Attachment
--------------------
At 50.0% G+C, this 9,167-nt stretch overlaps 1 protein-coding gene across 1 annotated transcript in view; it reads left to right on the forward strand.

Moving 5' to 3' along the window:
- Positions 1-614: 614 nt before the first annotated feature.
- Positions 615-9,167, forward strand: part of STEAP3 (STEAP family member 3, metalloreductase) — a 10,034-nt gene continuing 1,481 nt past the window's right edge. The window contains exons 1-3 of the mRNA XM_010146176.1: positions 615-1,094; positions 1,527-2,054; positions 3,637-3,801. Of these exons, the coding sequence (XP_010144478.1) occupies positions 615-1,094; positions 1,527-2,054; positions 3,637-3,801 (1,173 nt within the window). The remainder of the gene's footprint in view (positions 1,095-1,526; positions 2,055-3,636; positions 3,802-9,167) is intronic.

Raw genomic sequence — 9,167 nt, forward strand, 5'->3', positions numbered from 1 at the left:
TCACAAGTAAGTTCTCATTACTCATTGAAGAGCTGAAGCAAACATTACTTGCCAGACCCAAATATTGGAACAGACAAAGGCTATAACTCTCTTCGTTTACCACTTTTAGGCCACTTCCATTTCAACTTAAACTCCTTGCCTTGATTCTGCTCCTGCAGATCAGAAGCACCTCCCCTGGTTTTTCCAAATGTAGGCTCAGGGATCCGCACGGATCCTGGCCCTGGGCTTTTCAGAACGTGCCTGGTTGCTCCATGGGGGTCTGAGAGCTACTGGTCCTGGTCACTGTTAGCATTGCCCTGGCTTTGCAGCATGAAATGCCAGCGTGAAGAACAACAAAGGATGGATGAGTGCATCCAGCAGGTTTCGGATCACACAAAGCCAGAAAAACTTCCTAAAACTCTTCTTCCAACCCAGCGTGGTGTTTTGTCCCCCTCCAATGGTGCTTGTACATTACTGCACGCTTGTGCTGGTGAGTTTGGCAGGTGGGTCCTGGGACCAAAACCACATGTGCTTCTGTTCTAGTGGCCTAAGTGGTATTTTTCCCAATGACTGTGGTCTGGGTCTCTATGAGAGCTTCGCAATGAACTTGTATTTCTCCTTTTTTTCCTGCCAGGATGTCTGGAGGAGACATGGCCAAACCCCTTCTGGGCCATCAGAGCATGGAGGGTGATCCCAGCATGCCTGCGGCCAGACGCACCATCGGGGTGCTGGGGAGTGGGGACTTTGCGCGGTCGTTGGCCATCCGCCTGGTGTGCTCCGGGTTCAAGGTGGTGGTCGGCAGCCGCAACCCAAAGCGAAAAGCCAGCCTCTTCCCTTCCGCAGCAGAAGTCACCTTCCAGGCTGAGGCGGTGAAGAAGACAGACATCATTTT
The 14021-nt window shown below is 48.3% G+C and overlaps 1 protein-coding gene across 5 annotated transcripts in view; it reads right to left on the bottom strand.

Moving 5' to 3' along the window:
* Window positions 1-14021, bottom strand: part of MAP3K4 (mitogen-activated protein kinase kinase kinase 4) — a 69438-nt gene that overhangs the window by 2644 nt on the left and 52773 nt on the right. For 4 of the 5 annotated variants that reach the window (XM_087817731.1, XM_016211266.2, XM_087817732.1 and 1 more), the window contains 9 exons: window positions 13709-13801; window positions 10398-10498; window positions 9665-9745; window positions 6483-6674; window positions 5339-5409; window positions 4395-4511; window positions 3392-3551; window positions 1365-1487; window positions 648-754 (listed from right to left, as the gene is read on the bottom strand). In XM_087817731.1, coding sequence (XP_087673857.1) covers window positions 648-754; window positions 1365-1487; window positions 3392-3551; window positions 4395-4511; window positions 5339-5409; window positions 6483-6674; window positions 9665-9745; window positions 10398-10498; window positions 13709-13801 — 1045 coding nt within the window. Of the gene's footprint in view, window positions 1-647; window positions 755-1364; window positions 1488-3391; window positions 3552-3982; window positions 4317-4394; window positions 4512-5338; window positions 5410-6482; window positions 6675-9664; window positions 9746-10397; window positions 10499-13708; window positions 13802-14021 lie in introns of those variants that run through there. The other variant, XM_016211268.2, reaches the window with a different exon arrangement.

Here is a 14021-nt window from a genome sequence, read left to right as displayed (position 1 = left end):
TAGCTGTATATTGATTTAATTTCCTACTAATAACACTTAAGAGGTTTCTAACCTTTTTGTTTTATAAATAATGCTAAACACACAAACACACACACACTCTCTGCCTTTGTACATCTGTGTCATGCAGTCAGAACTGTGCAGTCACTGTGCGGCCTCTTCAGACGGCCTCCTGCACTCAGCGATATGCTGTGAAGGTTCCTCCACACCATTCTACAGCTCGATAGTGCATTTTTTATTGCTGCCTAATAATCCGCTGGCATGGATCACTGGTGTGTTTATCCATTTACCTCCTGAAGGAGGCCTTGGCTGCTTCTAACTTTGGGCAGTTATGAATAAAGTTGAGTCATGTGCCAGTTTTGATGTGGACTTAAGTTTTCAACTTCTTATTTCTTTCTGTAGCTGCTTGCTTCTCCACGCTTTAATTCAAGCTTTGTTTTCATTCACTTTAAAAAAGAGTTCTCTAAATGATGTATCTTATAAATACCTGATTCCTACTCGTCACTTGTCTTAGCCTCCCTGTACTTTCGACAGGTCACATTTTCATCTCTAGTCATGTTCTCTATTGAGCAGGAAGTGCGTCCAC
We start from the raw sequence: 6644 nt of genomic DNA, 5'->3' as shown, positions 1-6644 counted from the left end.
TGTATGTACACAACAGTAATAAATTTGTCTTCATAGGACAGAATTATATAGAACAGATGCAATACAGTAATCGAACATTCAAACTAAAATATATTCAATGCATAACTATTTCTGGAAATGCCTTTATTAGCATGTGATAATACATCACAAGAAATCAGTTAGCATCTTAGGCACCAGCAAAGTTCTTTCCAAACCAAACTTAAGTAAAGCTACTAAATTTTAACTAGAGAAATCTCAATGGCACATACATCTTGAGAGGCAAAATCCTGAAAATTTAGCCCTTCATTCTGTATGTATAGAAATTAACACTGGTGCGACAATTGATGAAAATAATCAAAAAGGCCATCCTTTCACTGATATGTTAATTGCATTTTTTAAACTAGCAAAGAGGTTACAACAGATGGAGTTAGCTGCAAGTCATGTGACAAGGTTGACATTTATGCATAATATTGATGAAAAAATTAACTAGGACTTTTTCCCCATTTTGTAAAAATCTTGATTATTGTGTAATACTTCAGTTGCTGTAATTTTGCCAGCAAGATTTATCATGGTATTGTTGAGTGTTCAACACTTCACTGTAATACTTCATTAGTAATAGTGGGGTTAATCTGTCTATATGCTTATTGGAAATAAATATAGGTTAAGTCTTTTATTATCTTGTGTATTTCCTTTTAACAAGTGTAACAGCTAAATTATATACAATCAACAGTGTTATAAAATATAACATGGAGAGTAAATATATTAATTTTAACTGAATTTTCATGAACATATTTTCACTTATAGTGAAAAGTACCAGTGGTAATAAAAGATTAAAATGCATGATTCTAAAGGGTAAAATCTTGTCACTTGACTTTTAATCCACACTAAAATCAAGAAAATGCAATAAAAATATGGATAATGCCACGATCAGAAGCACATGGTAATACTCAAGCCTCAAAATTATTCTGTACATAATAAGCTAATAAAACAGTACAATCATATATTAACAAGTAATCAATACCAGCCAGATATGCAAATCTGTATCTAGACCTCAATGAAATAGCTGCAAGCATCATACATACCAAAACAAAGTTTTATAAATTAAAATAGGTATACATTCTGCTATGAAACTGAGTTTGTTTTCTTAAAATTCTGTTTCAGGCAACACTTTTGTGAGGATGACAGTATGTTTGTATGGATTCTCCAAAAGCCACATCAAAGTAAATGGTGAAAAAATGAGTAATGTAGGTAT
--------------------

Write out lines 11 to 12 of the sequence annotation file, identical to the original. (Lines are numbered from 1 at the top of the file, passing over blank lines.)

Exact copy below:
TAGCTGTATATTGATTTAATTTCCTACTAATAACACTTAAGAGGTTTCTAACCTTTTTGTTTTATAAATAATGCTAAACACACAAACACACACACACTCTCTGCCTTTGTACATCTGTGTCATGCAGTCAGAACTGTGCAGTCACTGTGCGGCCTCTTCAGACGGCCTCCTGCACTCAGCGATATGCTGTGAAGGTTCCTCCACACCATTCTACAGCTCGATAGTGCATTTTTTATTGCTGCCTAATAATCCGCTGGCATGGATCACTGGTGTGTTTATCCATTTACCTCCTGAAGGAGGCCTTGGCTGCTTCTAACTTTGGGCAGTTATGAATAAAGTTGAGTCATGTGCCAGTTTTGATGTGGACTTAAGTTTTCAACTTCTTATTTCTTTCTGTAGCTGCTTGCTTCTCCACGCTTTAATTCAAGCTTTGTTTTCATTCACTTTAAAAAAGAGTTCTCTAAATGATGTATCTTATAAATACCTGATTCCTACTCGTCACTTGTCTTAGCCTCCCTGTACTTTCGACAGGTCACATTTTCATCTCTAGTCATGTTCTCTATTGAGCAGGAAGTGCGTCCAC
We start from the raw sequence: 6644 nt of genomic DNA, 5'->3' as shown, positions 1-6644 counted from the left end.